Let us say for instance one of our goals is to buy a new car. Obviously, this is not something we want to wait around 20 years to be able to achieve. So, we need to find the best investment vehicle. One that will potentially help us reach our goal in the shortest amount of time. The problem is, the shorter time, while usually providing the greatest returns, also come with the greater risks of loss.
How can you reach your investment & trading goals?
Once you know the difference between investing and trading, there are several things you must consider. First, how long do you want to work towards the goal? Second, how much risks are you willing to take to get there? As I mentioned above, the shorter the term the higher the risks. Your goal is to find an investment in the middle ground. If you are willing to take on more risks, then you may be looking for trade opportunities. If you are looking for less risk, you may be looking towards longer term, more secure investments.
This is one reason for diversification: for example, in a mutual fund or ETF. Our long-term investments goals like retirement may start off as risky when we are younger. The closer we are to retirement we want to reduce that risk substantially until there is truly little risk exposure.
When we trade for shorter term, we are willing to accept the potential for greater risk. In return is the potential of greater reward. This is where most people make mistakes. When you make this trade, you are willing to trade your cash for the potentially greater return. But must understand the possibility of greater losses. You are essentially trading your money for either greater gains or greater losses.
Therefore, you must be willing to accept the possibility of loss. Understand that in the long term, the potential of reward may exist based on your research. Your due diligence is to determine the likelihood of that outcome based on past performance of that particular asset. You may enter a trade and in the short term suffer loss. In the long term there is a greater probability of gain considering market averages. We also consider where the asset is in its life cycle. While past performance does not dictate future performance, it is indicative of potential future performance.
Consider this fact, on average the S & P market returns are around 7 – 10% annually since inception. Despite recessions and dramatic market pullbacks, the market has since its beginning not only recovered the losses but recovered. Those who held out recognized a profit.
No one can predict a bottom or top of an investment & trade.
While that should be your goal, there are too many variables behind an asset price change. It is impossible to know exactly when and where price changes will take place. What they do know, is that the probability of their investment going against them is possible. They also know the probability of it going in their favor is determined greater based on their due diligence.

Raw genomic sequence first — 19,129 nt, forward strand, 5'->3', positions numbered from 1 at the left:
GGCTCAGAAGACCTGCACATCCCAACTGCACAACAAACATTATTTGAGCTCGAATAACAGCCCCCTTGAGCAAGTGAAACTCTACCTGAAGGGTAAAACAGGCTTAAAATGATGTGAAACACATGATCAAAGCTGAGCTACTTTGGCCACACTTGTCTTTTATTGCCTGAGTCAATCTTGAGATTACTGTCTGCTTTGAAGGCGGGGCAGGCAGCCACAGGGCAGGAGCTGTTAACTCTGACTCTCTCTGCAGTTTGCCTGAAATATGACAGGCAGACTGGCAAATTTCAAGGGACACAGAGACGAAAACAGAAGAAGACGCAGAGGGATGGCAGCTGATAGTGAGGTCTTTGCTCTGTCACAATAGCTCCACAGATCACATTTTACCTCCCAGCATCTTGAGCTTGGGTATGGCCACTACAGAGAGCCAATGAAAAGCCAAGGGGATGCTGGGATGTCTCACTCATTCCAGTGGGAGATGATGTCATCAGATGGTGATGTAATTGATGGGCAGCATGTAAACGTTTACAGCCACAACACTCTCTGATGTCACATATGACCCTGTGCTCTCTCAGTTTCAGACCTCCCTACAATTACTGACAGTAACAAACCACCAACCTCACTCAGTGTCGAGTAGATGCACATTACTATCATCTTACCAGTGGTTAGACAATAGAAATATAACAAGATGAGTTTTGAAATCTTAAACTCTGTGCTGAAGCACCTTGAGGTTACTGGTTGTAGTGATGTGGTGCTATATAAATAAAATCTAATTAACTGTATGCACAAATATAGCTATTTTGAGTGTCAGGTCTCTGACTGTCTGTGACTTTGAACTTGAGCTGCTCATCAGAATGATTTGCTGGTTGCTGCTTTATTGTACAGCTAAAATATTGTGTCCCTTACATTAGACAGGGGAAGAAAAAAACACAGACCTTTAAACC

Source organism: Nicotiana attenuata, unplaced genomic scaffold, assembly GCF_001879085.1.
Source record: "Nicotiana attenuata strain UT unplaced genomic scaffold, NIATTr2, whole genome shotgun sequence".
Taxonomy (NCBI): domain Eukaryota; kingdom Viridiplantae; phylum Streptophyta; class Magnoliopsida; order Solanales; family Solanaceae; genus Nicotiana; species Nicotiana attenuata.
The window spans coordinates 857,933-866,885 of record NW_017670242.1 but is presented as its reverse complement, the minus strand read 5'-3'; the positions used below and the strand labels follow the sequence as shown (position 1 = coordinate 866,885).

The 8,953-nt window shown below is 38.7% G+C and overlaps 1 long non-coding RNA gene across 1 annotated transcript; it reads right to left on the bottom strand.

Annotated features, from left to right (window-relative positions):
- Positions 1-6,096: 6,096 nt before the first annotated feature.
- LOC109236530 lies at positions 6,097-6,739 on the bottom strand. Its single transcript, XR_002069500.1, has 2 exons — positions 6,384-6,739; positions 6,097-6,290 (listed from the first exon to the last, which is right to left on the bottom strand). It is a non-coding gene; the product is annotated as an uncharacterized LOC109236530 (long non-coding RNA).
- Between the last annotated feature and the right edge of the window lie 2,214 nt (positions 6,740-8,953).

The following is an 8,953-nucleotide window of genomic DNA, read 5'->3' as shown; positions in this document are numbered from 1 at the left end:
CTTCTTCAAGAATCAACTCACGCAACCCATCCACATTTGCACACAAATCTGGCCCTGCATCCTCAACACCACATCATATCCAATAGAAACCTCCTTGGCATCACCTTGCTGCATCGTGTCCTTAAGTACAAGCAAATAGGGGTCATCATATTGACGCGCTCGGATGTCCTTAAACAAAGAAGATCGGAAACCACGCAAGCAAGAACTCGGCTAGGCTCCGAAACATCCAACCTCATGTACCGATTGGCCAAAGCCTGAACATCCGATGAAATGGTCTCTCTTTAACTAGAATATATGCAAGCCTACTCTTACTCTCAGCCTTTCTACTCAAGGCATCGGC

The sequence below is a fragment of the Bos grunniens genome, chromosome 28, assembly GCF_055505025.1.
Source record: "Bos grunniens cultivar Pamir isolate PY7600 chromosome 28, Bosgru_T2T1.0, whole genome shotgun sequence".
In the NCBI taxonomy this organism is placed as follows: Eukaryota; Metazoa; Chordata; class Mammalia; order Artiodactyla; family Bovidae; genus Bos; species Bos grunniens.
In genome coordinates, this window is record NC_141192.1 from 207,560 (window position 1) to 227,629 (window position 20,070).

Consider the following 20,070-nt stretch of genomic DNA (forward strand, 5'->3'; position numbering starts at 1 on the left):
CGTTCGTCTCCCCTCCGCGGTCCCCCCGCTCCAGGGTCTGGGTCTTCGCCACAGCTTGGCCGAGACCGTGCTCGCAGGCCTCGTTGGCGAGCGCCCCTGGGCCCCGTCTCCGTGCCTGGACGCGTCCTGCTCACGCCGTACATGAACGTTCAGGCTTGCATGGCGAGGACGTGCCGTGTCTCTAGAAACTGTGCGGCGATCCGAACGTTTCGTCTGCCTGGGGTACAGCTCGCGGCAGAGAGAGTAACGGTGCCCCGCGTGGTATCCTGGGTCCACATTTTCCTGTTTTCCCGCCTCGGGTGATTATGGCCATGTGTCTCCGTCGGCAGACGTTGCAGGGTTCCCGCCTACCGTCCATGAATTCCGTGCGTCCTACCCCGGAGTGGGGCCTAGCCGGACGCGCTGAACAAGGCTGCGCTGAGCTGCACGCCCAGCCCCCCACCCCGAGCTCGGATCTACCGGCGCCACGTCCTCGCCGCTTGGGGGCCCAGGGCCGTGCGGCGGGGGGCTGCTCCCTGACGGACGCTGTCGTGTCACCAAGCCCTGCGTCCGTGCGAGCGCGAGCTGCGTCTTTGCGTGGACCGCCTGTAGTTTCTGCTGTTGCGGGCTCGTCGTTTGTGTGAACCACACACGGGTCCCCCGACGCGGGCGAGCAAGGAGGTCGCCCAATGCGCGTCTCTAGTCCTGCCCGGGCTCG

The question becomes, how long and far am I willing to accept loss before I reach my risk aversion? How much am I willing to potentially lose in comparison to how much I expect to gain; risk/reward.
This period of loss is also known as draw-down or float. It is a significant factor for you to know the difference between investing and trading. Draw-down is measured from the time when you have entered a trade and the price goes against your entry price into negative until price returns to entry and goes positive. Since no one can accurately determine tops or bottoms, nearly all traders’ trades suffer periods of draw-down. The important thing is that the loss is unrealized so long as you still hold the trade. Yes, your trade is in the red, but you have not realized an actual monetary loss. Realized loss occurs when you close the trade.
I am not suggesting to hold trades indefinitely until you hopefully realize a profit. What I am saying is that with significant and proper due diligence, along with the probability of average market returns, you should feel greater confidence in your investment & trade choices. Not all trades & investments will work out.
If you have determined your level of aversion to risk, you should already know before making the trade just how much draw-down your willing to stand. You should know this before closing the trade and taking the actual loss in relation to your expected profit percent. Effectively, you are saying how much am I willing to lose. In comparison to how much I am expecting to gain.
This is also why you do not trade with money you are not willing to lose. The money you are not willing to take losses on is better suited for longer term and more secure investments.
When you know the difference between investing & trading, you can make better decisions. Knowing the level of risk your willing to accept will help you make better decisions. And knowing the difference between investing & trading will help you allocate money and how long you will keep it there. While all trades may be investments, not all investments are trades.
For further discussion to help you know the difference between investing & trading, check out this informative article: https://www.investopedia.com/ask/answers/12/difference-investing-trading.asp